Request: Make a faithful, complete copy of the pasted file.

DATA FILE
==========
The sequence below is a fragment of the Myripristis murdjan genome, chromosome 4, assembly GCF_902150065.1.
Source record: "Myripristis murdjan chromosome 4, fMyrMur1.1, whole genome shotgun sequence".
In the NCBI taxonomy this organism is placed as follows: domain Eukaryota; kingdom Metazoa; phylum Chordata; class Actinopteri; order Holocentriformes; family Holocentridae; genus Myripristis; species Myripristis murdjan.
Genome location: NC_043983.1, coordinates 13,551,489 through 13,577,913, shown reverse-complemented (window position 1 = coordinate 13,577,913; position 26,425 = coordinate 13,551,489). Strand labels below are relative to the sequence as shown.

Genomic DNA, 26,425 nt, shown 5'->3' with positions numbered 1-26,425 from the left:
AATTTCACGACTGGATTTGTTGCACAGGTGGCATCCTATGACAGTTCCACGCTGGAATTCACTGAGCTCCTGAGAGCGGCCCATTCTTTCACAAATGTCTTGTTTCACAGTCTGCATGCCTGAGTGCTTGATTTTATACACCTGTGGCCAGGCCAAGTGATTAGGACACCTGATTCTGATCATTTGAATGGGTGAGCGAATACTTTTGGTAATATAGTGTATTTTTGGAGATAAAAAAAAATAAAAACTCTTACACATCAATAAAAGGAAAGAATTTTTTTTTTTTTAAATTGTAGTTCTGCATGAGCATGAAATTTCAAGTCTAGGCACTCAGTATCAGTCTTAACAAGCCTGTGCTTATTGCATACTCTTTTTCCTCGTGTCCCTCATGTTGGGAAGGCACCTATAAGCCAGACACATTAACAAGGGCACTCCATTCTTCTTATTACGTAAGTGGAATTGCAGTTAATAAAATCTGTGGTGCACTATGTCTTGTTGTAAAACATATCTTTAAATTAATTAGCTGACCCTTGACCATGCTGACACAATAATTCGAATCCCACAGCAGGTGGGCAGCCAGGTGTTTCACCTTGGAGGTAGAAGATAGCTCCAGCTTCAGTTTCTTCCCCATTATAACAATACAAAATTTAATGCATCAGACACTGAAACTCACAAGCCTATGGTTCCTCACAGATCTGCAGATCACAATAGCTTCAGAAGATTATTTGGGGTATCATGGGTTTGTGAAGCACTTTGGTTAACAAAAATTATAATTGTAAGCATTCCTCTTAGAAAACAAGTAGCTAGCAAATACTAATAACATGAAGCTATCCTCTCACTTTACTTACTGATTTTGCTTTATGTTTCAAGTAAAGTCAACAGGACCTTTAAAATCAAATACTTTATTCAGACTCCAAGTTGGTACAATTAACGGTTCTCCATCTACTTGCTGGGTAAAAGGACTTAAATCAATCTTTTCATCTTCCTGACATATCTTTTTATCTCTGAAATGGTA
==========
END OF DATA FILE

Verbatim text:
The sequence below is a fragment of the Myripristis murdjan genome, chromosome 4, assembly GCF_902150065.1.
Source record: "Myripristis murdjan chromosome 4, fMyrMur1.1, whole genome shotgun sequence".
In the NCBI taxonomy this organism is placed as follows: domain Eukaryota; kingdom Metazoa; phylum Chordata; class Actinopteri; order Holocentriformes; family Holocentridae; genus Myripristis; species Myripristis murdjan.
Genome location: NC_043983.1, coordinates 13,551,489 through 13,577,913, shown reverse-complemented (window position 1 = coordinate 13,577,913; position 26,425 = coordinate 13,551,489). Strand labels below are relative to the sequence as shown.

Genomic DNA, 26,425 nt, shown 5'->3' with positions numbered 1-26,425 from the left:
AATTTCACGACTGGATTTGTTGCACAGGTGGCATCCTATGACAGTTCCACGCTGGAATTCACTGAGCTCCTGAGAGCGGCCCATTCTTTCACAAATGTCTTGTTTCACAGTCTGCATGCCTGAGTGCTTGATTTTATACACCTGTGGCCAGGCCAAGTGATTAGGACACCTGATTCTGATCATTTGAATGGGTGAGCGAATACTTTTGGTAATATAGTGTATTTTTGGAGATAAAAAAAAATAAAAACTCTTACACATCAATAAAAGGAAAGAATTTTTTTTTTTTTAAATTGTAGTTCTGCATGAGCATGAAATTTCAAGTCTAGGCACTCAGTATCAGTCTTAACAAGCCTGTGCTTATTGCATACTCTTTTTCCTCGTGTCCCTCATGTTGGGAAGGCACCTATAAGCCAGACACATTAACAAGGGCACTCCATTCTTCTTATTACGTAAGTGGAATTGCAGTTAATAAAATCTGTGGTGCACTATGTCTTGTTGTAAAACATATCTTTAAATTAATTAGCTGACCCTTGACCATGCTGACACAATAATTCGAATCCCACAGCAGGTGGGCAGCCAGGTGTTTCACCTTGGAGGTAGAAGATAGCTCCAGCTTCAGTTTCTTCCCCATTATAACAATACAAAATTTAATGCATCAGACACTGAAACTCACAAGCCTATGGTTCCTCACAGATCTGCAGATCACAATAGCTTCAGAAGATTATTTGGGGTATCATGGGTTTGTGAAGCACTTTGGTTAACAAAAATTATAATTGTAAGCATTCCTCTTAGAAAACAAGTAGCTAGCAAATACTAATAACATGAAGCTATCCTCTCACTTTACTTACTGATTTTGCTTTATGTTTCAAGTAAAGTCAACAGGACCTTTAAAATCAAATACTTTATTCAGACTCCAAGTTGGTACAATTAACGGTTCTCCATCTACTTGCTGGGTAAAAGGACTTAAATCAATCTTTTCATCTTCCTGACATATCTTTTTATCTCTGAAATGGTA